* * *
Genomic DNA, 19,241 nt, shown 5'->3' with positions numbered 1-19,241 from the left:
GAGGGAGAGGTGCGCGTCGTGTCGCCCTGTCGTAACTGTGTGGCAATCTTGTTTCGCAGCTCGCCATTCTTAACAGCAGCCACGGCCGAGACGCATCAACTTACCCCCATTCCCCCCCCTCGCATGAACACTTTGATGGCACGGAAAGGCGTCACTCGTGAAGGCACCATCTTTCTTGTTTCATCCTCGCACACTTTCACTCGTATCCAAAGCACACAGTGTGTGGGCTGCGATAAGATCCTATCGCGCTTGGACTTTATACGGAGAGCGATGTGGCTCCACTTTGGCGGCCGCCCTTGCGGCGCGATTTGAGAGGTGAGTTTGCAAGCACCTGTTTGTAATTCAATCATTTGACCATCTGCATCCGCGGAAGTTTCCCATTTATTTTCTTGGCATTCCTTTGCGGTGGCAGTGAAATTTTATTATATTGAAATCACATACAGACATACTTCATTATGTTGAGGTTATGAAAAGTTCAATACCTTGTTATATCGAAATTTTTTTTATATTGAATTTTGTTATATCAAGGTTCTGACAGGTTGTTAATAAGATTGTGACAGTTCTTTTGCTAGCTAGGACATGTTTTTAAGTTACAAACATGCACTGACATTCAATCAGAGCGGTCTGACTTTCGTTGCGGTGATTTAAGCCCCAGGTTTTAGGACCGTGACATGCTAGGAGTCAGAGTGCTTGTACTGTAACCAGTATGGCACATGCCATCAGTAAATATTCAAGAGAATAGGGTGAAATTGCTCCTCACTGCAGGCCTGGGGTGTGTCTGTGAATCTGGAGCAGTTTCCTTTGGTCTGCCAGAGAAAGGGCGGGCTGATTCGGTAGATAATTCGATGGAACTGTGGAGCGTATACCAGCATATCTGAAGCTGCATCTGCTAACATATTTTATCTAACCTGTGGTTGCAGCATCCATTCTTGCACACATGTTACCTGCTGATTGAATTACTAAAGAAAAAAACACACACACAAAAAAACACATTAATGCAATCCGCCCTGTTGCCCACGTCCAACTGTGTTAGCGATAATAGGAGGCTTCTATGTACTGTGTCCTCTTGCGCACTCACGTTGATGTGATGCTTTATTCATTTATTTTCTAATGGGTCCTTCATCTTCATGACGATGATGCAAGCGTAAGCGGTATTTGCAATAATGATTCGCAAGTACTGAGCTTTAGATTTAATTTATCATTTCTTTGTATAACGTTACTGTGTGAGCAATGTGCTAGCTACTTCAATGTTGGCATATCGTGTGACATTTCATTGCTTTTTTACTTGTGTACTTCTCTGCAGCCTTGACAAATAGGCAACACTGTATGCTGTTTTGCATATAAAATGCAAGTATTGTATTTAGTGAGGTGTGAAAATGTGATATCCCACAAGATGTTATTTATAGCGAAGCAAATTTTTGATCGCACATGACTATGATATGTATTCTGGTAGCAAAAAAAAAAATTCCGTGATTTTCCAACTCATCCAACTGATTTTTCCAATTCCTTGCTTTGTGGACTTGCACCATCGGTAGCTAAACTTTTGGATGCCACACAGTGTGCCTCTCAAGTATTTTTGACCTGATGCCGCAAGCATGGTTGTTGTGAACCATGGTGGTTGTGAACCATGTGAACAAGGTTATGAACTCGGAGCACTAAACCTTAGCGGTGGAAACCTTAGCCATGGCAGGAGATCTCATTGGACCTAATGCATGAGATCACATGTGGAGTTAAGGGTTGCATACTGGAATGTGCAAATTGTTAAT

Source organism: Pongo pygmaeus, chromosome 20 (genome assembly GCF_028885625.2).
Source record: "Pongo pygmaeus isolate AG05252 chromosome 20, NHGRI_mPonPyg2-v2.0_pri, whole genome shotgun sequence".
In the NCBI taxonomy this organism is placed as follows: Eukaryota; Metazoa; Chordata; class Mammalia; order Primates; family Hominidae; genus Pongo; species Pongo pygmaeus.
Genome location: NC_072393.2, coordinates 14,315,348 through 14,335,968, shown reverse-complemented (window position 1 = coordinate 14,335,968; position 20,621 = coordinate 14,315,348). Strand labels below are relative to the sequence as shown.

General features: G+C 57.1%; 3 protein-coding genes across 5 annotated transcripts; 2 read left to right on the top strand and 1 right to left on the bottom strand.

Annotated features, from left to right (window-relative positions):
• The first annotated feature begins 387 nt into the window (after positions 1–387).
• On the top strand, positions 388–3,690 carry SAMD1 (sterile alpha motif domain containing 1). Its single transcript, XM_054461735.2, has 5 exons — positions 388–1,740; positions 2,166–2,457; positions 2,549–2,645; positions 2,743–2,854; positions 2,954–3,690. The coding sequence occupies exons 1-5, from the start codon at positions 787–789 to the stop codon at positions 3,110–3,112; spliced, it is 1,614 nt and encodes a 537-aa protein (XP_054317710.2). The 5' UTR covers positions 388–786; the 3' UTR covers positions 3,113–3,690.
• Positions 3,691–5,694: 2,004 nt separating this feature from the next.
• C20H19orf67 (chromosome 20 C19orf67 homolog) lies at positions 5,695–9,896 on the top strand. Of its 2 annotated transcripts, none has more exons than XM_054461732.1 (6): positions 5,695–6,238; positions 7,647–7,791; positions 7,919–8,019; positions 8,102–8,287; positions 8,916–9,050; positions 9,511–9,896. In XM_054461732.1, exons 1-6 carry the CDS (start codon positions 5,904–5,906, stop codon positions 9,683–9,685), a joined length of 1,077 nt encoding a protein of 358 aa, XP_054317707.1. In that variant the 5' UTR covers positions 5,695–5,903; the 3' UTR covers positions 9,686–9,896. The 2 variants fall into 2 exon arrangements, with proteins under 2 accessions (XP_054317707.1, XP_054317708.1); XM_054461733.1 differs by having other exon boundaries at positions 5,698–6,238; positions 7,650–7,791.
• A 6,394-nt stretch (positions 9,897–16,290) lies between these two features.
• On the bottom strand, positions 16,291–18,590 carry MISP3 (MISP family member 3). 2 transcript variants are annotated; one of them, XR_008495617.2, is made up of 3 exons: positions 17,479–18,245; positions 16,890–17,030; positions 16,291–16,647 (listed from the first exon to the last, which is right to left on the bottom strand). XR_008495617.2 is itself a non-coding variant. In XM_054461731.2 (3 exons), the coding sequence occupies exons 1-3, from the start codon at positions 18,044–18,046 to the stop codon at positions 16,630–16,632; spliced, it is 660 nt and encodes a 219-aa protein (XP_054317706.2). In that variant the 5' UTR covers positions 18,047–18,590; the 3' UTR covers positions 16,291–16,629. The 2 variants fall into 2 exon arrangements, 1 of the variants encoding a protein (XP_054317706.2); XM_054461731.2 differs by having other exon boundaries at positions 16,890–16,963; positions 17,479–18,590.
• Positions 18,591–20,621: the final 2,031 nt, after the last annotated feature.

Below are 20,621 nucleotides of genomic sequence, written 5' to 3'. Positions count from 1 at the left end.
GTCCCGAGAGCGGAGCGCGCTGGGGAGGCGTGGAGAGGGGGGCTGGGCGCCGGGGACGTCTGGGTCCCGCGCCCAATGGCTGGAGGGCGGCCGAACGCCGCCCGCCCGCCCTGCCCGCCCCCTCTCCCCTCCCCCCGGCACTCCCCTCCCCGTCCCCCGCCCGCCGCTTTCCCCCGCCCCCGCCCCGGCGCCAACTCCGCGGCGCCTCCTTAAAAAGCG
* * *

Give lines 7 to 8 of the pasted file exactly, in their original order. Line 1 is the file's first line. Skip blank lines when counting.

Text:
General features: G+C 57.1%; 3 protein-coding genes across 5 annotated transcripts; 2 read left to right on the top strand and 1 right to left on the bottom strand.

Annotated features, from left to right (window-relative positions):